Memory

Scott Adams, he of Dilbert fame, writes about his terrible memory and it sounds oh so hauntingly familiar:

In school, I could force myself to remember topics for tests, but it only lasted as long as the test. At home, we have a lot of conversations about what I might have heard or said at some specified time in the past and it almost never sounds vaguely familiar. Sometimes it feels as if someone else lived my life until this very moment and now I'm taking over.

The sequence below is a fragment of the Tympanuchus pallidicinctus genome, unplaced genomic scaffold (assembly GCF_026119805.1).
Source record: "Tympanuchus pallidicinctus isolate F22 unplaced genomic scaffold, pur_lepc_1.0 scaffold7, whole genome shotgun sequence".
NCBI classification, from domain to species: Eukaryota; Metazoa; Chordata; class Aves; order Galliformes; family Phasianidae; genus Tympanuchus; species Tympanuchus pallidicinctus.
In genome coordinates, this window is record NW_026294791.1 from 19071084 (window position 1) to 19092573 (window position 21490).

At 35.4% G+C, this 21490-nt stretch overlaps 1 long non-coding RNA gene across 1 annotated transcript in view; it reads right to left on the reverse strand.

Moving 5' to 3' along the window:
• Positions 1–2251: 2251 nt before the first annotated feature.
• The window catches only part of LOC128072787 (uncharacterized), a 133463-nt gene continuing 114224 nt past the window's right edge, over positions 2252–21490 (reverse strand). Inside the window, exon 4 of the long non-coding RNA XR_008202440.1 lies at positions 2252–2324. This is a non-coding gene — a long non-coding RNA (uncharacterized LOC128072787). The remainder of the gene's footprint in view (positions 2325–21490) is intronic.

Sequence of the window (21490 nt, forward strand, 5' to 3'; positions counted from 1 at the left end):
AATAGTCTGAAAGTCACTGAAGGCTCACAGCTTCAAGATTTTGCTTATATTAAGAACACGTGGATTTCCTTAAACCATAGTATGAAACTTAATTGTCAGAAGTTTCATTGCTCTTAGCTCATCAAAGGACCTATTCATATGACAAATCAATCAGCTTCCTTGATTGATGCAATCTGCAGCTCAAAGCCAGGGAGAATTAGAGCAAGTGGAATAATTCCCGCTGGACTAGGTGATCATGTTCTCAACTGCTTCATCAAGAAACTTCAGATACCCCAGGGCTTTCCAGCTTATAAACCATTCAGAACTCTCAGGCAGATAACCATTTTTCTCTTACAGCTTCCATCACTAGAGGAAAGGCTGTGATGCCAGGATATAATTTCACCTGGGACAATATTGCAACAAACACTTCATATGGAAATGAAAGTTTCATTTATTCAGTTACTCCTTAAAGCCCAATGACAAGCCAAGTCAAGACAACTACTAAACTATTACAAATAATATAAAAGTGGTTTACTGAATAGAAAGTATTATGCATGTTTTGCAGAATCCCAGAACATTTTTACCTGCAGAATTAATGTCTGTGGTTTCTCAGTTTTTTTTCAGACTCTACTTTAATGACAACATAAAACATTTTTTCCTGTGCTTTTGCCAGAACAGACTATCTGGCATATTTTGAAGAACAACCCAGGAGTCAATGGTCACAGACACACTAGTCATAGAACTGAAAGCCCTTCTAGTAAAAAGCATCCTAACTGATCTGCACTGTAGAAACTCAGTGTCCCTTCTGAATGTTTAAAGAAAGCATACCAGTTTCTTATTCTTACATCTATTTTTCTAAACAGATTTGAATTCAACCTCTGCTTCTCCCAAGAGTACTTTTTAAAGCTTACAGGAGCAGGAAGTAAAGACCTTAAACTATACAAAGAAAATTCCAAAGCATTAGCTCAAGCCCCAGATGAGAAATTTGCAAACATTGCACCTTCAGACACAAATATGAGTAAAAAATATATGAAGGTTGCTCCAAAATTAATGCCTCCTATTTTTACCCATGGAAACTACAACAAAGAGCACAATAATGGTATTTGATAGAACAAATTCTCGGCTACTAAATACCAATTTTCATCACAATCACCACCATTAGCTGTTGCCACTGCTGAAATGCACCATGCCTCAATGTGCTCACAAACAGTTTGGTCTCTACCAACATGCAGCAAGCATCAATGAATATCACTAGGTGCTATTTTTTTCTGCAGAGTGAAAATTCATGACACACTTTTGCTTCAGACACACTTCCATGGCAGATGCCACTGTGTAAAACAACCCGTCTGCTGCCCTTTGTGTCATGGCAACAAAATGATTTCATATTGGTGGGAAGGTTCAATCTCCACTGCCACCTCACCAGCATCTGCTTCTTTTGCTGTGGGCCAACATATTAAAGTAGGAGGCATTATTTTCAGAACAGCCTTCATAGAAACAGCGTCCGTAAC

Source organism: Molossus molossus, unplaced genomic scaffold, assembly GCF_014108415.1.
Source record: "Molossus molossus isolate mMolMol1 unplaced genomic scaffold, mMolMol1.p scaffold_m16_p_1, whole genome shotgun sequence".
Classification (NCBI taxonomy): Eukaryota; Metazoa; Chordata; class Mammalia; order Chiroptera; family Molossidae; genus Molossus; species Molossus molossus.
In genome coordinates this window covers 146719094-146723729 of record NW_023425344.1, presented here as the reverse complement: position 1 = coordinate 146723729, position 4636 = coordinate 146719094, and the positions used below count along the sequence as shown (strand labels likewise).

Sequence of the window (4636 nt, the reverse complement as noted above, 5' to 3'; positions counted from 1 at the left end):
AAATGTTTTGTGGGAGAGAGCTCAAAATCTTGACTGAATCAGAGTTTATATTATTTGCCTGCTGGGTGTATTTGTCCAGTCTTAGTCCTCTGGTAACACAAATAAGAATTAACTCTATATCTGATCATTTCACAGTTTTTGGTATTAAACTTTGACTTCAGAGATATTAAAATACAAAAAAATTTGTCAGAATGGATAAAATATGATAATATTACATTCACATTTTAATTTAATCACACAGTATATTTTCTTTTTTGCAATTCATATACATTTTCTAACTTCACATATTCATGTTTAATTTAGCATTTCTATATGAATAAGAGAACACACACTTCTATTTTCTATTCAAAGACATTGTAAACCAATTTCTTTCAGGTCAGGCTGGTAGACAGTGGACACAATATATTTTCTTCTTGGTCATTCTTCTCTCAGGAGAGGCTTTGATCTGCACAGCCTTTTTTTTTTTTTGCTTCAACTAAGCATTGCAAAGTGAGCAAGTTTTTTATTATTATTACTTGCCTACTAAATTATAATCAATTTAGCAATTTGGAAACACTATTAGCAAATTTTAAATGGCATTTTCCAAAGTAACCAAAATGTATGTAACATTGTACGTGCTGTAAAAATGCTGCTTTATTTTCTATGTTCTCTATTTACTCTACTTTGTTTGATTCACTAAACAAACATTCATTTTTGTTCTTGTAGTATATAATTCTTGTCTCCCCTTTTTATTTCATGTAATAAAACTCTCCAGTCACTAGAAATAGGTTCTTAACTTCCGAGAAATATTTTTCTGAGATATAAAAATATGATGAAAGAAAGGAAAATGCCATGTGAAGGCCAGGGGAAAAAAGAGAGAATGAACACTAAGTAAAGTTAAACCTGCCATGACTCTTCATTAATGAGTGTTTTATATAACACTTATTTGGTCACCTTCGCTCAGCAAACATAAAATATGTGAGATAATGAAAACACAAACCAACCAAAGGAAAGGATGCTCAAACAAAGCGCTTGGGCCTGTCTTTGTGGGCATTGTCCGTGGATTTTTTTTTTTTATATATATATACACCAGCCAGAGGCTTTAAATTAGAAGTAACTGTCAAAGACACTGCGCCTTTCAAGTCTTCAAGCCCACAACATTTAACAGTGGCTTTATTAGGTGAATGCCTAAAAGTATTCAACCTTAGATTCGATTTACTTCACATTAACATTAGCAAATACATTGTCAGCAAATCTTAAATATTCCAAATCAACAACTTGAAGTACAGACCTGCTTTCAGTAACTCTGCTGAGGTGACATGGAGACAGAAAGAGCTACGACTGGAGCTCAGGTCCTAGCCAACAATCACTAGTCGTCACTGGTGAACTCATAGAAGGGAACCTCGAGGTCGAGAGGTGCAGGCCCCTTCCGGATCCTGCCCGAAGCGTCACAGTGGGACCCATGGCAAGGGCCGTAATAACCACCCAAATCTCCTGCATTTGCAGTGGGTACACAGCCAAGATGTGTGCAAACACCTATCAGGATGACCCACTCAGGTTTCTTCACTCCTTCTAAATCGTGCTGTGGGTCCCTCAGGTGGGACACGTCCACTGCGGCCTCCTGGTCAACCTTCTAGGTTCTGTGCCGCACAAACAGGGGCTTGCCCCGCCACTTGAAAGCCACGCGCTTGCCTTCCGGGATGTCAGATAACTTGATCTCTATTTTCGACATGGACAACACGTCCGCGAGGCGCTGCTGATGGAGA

The way I perceive the act of creativity while it happens in me is as a process of forgetting, not a process of creating. The mind is not capable of having zero thoughts, so when you flush whatever is in your head at the moment it creates a sort of vacuum that sucks in a new thought. In my case, that process of forgetting and then sucking in a new thought happens continuously. My memory isn't "sticky," so what comes in slides right back out in a nanosecond. Sometimes a new thought is worth writing down, which I either do right away or lose it forever. Usually the new idea is random garbage and it passes quickly, making room for the next idea. My mind feels like a slot machine that I can't stop pulling. Sometimes the diamonds line up, but not often.

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